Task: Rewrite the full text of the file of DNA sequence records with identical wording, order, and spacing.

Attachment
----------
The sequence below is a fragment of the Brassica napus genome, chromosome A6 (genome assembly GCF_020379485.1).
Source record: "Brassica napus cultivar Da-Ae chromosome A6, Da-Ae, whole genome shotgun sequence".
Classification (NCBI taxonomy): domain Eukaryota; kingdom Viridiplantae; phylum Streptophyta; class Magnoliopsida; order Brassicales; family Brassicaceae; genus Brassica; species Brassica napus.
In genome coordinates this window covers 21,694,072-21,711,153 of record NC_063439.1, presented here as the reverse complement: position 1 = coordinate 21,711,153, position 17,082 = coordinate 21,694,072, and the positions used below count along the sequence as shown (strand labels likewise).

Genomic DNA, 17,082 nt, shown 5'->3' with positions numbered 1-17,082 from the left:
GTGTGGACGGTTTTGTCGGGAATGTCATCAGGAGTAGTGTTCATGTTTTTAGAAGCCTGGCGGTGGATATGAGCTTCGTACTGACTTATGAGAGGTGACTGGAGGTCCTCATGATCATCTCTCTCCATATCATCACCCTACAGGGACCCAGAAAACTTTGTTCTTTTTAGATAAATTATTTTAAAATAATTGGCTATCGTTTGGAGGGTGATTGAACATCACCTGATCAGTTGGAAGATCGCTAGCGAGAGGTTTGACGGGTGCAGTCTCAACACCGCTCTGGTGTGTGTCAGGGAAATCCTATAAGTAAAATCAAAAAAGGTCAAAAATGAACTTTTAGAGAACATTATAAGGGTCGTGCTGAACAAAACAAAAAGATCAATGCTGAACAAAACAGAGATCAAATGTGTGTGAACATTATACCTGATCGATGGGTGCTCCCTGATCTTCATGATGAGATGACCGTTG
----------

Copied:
The sequence below is a fragment of the Brassica napus genome, chromosome A6 (genome assembly GCF_020379485.1).
Source record: "Brassica napus cultivar Da-Ae chromosome A6, Da-Ae, whole genome shotgun sequence".
Classification (NCBI taxonomy): domain Eukaryota; kingdom Viridiplantae; phylum Streptophyta; class Magnoliopsida; order Brassicales; family Brassicaceae; genus Brassica; species Brassica napus.
In genome coordinates this window covers 21,694,072-21,711,153 of record NC_063439.1, presented here as the reverse complement: position 1 = coordinate 21,711,153, position 17,082 = coordinate 21,694,072, and the positions used below count along the sequence as shown (strand labels likewise).

Genomic DNA, 17,082 nt, shown 5'->3' with positions numbered 1-17,082 from the left:
GTGTGGACGGTTTTGTCGGGAATGTCATCAGGAGTAGTGTTCATGTTTTTAGAAGCCTGGCGGTGGATATGAGCTTCGTACTGACTTATGAGAGGTGACTGGAGGTCCTCATGATCATCTCTCTCCATATCATCACCCTACAGGGACCCAGAAAACTTTGTTCTTTTTAGATAAATTATTTTAAAATAATTGGCTATCGTTTGGAGGGTGATTGAACATCACCTGATCAGTTGGAAGATCGCTAGCGAGAGGTTTGACGGGTGCAGTCTCAACACCGCTCTGGTGTGTGTCAGGGAAATCCTATAAGTAAAATCAAAAAAGGTCAAAAATGAACTTTTAGAGAACATTATAAGGGTCGTGCTGAACAAAACAAAAAGATCAATGCTGAACAAAACAGAGATCAAATGTGTGTGAACATTATACCTGATCGATGGGTGCTCCCTGATCTTCATGATGAGATGACCGTTG